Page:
Myanmar is an emerging market ripe with opportunities for foreign investors, as evidenced by the rollout of numerous large infrastructure projects over the last few years. One of the challenges facing foreign investors in Myanmar, though, is how to develop infrastructure projects in a way that benefits local stakeholders while maintaining the overall business integrity of the investment. Engaging stakeholders is all the more complex in areas outside of full central government control, such as is in the Shan or Kachin states. Ironically, it is these areas that could benefit most from infrastructure development. Here, foreign investors must advance their business objectives while simultaneously balancing the needs of local communities and of Nay Pyi Taw.
To successfully execute a stakeholder engagement program in such peripheral areas, investors should clearly communicate their goals to both local communities and to Nay Pyi Taw (often times via a local partner who understands customs and the language). Investors should also explain the requirements they need to fulfill when developing a project, such as those related to regulations, corporate governance, and financial compliance. Of particular note here is the principle of Free, Prior, and Informed Consent (FPIC), a common prerequisite for project financing that requires the full participation and consent of affected communities prior to a project’s construction. Explaining FPIC requirements to local communities and Nay Pyi Taw would help these vital stakeholders understand why both groups’ concerns must be addressed in order to secure financing and bring infrastructure projects to fruition.
It is also critical for investors to identify and pursue overlapping goals that they share with both local communities and Nay Pyi Taw, not just one or the other. Nay Pyi Taw, for instance, could support giving land rights to an investor in order to develop an infrastructure project that benefits Myanmar’s overall economic productivity; this could, however, alienate local communities that are displaced from that land, as happened during land-grab struggles around the Dawei SEZ. A project that enhances economic autonomy for a local community, on the other hand, may be resisted by Nay Pyi Taw because such a development could be perceived as undermining central government authority in that area. Investors must secure buy-in from both sides because a rejection by either local communities or Nay Pyi Taw threatens a project’s prospects.
An example of an engagement program that would benefit all parties (the local community, investors and Nay Pyi Taw) could be workforce training. For the local community, the upsides are clear: education, employment, and economic development. From the perspective of an investor, training a local workforce can reduce operational costs over the long run (local employees would likely require lower salaries than expatriate workers). From Nay Pyi Taw’s perspective, workforce training would address discontent in impoverished or marginalised areas, and would also increase Myanmar’s capacity to maintain and service infrastructure investments.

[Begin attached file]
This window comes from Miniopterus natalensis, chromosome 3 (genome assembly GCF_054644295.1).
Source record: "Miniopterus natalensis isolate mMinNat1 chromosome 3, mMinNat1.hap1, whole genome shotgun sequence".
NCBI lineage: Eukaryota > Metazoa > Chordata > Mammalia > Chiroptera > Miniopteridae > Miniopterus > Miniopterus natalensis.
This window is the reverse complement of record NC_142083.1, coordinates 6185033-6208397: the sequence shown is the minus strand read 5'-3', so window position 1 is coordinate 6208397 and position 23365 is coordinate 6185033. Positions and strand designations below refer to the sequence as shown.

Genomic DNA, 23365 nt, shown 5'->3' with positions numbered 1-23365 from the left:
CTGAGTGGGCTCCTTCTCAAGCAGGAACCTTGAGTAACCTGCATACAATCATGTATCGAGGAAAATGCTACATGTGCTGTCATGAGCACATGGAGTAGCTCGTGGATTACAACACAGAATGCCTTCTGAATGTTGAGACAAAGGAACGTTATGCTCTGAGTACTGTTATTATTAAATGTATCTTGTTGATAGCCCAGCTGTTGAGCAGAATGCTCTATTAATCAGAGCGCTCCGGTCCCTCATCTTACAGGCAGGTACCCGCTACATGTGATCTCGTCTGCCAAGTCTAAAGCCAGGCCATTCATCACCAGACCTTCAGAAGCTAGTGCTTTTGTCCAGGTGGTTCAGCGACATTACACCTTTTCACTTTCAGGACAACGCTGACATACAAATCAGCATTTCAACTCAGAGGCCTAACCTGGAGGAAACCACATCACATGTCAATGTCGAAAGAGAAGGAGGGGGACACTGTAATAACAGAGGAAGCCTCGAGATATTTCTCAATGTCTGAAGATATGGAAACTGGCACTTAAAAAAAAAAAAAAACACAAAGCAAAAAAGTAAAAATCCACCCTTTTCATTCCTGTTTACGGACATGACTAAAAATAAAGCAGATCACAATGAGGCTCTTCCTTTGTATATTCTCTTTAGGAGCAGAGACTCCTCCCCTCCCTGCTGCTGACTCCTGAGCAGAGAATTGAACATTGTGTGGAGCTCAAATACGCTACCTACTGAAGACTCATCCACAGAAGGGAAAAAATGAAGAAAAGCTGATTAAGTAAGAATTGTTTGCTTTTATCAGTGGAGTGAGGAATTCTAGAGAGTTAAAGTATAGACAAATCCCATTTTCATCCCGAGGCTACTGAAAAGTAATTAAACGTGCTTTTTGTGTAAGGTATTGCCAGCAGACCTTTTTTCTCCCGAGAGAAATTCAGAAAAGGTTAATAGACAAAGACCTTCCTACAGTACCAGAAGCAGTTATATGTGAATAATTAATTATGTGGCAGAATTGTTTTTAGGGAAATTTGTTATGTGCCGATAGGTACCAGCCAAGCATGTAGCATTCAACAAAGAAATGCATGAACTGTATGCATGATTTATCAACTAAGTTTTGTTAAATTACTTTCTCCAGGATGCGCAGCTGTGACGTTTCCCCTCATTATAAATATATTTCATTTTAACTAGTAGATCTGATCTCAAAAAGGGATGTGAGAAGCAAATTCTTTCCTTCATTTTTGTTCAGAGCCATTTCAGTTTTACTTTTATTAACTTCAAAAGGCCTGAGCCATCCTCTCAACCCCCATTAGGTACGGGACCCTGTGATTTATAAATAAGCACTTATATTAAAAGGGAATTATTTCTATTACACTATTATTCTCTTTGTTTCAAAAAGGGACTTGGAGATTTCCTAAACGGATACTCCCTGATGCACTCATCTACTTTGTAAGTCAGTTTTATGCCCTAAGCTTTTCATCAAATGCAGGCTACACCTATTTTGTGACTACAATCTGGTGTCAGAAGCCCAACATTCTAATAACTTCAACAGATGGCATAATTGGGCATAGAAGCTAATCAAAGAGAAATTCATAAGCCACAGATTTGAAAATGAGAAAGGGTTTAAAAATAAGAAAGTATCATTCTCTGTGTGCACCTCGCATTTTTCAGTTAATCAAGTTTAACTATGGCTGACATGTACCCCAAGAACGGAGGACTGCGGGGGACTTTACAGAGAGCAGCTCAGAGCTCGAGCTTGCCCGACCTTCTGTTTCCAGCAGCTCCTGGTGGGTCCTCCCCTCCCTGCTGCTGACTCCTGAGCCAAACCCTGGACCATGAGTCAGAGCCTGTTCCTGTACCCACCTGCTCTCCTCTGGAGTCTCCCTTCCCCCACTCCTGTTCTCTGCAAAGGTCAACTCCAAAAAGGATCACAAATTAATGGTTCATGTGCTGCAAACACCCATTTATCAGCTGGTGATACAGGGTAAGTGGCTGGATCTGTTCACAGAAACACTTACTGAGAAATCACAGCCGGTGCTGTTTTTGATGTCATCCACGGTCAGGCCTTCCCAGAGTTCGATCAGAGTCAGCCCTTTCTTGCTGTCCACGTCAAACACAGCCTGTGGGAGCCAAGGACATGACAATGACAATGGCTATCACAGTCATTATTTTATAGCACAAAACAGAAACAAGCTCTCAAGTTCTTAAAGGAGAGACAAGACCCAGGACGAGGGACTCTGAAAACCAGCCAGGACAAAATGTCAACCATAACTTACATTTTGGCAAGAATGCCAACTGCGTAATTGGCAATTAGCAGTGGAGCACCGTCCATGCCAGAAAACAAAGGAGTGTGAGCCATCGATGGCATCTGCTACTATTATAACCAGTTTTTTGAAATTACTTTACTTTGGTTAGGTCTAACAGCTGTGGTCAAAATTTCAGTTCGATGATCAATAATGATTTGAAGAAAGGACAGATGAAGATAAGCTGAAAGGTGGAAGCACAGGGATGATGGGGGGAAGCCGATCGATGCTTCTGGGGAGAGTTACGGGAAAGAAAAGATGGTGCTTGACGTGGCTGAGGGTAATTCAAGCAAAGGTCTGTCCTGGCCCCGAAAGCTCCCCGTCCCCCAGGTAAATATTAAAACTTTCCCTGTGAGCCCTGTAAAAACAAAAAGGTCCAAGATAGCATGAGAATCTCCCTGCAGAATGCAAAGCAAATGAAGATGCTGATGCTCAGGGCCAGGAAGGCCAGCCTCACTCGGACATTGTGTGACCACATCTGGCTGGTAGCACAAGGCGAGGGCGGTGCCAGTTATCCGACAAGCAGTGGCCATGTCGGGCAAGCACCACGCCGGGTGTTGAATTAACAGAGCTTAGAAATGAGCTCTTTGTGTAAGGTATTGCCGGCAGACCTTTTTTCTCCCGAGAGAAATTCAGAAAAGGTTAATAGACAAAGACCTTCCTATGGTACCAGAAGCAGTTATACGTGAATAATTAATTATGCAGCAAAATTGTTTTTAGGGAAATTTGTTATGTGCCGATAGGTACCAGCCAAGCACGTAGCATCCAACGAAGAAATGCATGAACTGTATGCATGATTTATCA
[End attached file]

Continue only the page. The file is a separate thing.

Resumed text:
There are numerous potential pitfalls to community engagement programs, however. Three that investors should be particularly aware of in Myanmar are:
– Investors must clearly understand their own capacity. Honesty with stakeholders about investors’ ability to deliver development programs manages expectations, thereby preventing disappointment and resentment from stakeholders.
– Investors should make sure that a local community does not become dependent on the provision of basic services by the company and that the company does not supplant government services. This situation is ultimately unsustainable for investors; it also inhibits the natural development of local governance capacity.
– Communities that are indirectly affected by projects will also want a share of the benefits. Investors need to address such aspirations with appropriately scaled development programming lest the investor’s overall engagement program grow beyond control as more and more indirectly affected groups seek compensation.
The ongoing struggle between Nay Pyi Taw and regional authorities in Myanmar’s periphery is one of the fundamental obstacles to the country’s political and economic development. By pursuing goals that align with both parties’ interests, investors could play an important role in bringing them into agreement during the course of the development of infrastructure improvements.
Such advances would also have a multiplier effect for Myanmar as a whole: Myanmar’s capacity to absorb foreign investment is constrained by its lack of infrastructure. As more roads, banks, power grids, and cell towers are built, this will accelerate Myanmar’s potential rate of modernisation, allowing Myanmar to provide its impoverished citizens with the opportunities they need to improve their quality of life. Community engagement programs therefore, if properly designed and employed, have the potential to benefit investors as well as to facilitate Myanmar’s overall development.
Nicholas Borroz is an independent analyst of energy geopolitics and investment strategies, specialising in energy-related infrastructure. He works for a DC-based risk consultancy and has previously worked for the US government in international affairs with a focus on development, energy, and economics. You can reach him on Twitter at @NBorroz or on his blog, www.nicholasborroz.wordpress.com.
The views and opinions expressed here are the author’s own and don’t necessarily reflect Myanmar Business Today’s editorial opinion.